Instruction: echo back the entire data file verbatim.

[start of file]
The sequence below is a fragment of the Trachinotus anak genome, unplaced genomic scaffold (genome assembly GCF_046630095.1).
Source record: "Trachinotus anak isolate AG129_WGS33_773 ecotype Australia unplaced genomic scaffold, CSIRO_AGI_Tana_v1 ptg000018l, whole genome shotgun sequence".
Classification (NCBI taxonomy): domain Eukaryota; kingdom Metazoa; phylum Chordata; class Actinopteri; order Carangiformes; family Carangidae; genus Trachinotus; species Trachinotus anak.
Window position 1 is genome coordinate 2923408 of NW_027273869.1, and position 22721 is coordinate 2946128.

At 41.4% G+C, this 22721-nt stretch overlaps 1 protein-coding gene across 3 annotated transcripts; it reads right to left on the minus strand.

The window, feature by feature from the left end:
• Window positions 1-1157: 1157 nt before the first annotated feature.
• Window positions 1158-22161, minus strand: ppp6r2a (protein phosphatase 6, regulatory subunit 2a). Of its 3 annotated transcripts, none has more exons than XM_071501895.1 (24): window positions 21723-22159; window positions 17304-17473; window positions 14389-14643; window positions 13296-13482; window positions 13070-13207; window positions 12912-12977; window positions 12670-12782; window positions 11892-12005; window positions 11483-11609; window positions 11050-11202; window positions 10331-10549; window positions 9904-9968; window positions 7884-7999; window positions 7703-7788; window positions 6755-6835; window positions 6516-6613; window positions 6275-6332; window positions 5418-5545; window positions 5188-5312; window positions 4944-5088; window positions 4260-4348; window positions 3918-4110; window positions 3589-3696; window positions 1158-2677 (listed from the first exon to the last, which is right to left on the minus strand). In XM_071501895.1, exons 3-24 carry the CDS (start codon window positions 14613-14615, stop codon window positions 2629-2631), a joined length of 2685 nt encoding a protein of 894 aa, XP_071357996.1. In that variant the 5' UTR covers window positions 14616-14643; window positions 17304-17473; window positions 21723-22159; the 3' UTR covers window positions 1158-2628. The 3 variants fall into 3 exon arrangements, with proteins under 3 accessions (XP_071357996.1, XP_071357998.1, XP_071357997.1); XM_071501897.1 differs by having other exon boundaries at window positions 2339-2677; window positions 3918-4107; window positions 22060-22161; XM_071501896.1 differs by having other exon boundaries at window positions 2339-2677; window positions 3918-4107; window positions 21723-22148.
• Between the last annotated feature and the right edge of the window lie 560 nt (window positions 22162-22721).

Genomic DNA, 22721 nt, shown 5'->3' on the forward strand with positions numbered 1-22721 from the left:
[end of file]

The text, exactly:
The sequence below is a fragment of the Trachinotus anak genome, unplaced genomic scaffold (genome assembly GCF_046630095.1).
Source record: "Trachinotus anak isolate AG129_WGS33_773 ecotype Australia unplaced genomic scaffold, CSIRO_AGI_Tana_v1 ptg000018l, whole genome shotgun sequence".
Classification (NCBI taxonomy): domain Eukaryota; kingdom Metazoa; phylum Chordata; class Actinopteri; order Carangiformes; family Carangidae; genus Trachinotus; species Trachinotus anak.
Window position 1 is genome coordinate 2923408 of NW_027273869.1, and position 22721 is coordinate 2946128.

At 41.4% G+C, this 22721-nt stretch overlaps 1 protein-coding gene across 3 annotated transcripts; it reads right to left on the minus strand.

The window, feature by feature from the left end:
• Window positions 1-1157: 1157 nt before the first annotated feature.
• Window positions 1158-22161, minus strand: ppp6r2a (protein phosphatase 6, regulatory subunit 2a). Of its 3 annotated transcripts, none has more exons than XM_071501895.1 (24): window positions 21723-22159; window positions 17304-17473; window positions 14389-14643; window positions 13296-13482; window positions 13070-13207; window positions 12912-12977; window positions 12670-12782; window positions 11892-12005; window positions 11483-11609; window positions 11050-11202; window positions 10331-10549; window positions 9904-9968; window positions 7884-7999; window positions 7703-7788; window positions 6755-6835; window positions 6516-6613; window positions 6275-6332; window positions 5418-5545; window positions 5188-5312; window positions 4944-5088; window positions 4260-4348; window positions 3918-4110; window positions 3589-3696; window positions 1158-2677 (listed from the first exon to the last, which is right to left on the minus strand). In XM_071501895.1, exons 3-24 carry the CDS (start codon window positions 14613-14615, stop codon window positions 2629-2631), a joined length of 2685 nt encoding a protein of 894 aa, XP_071357996.1. In that variant the 5' UTR covers window positions 14616-14643; window positions 17304-17473; window positions 21723-22159; the 3' UTR covers window positions 1158-2628. The 3 variants fall into 3 exon arrangements, with proteins under 3 accessions (XP_071357996.1, XP_071357998.1, XP_071357997.1); XM_071501897.1 differs by having other exon boundaries at window positions 2339-2677; window positions 3918-4107; window positions 22060-22161; XM_071501896.1 differs by having other exon boundaries at window positions 2339-2677; window positions 3918-4107; window positions 21723-22148.
• Between the last annotated feature and the right edge of the window lie 560 nt (window positions 22162-22721).

Genomic DNA, 22721 nt, shown 5'->3' on the forward strand with positions numbered 1-22721 from the left: